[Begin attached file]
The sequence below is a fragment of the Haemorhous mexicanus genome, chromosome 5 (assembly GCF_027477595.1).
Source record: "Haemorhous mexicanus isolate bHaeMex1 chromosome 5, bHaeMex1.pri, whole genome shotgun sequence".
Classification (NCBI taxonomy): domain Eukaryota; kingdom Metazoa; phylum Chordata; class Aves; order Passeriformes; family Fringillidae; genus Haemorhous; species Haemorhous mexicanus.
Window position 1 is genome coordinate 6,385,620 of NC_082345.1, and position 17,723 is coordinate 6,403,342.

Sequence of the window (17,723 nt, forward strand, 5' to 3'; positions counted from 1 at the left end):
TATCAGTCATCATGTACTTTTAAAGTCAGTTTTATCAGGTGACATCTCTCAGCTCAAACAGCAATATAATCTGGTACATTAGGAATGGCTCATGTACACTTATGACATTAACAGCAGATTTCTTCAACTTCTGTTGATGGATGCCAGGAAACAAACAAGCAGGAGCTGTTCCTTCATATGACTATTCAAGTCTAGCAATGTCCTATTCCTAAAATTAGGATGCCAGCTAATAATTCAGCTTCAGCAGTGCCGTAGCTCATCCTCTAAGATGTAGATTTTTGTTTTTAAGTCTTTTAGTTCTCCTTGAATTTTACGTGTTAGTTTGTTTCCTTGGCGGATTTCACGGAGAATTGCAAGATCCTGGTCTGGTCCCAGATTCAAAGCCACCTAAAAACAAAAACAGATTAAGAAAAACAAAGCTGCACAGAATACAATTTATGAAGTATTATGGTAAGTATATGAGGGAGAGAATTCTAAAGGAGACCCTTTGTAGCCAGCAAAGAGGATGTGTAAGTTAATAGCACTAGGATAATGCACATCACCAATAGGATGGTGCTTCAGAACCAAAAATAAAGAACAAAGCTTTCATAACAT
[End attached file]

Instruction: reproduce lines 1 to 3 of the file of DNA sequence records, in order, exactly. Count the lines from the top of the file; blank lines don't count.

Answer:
The sequence below is a fragment of the Haemorhous mexicanus genome, chromosome 5 (assembly GCF_027477595.1).
Source record: "Haemorhous mexicanus isolate bHaeMex1 chromosome 5, bHaeMex1.pri, whole genome shotgun sequence".
Classification (NCBI taxonomy): domain Eukaryota; kingdom Metazoa; phylum Chordata; class Aves; order Passeriformes; family Fringillidae; genus Haemorhous; species Haemorhous mexicanus.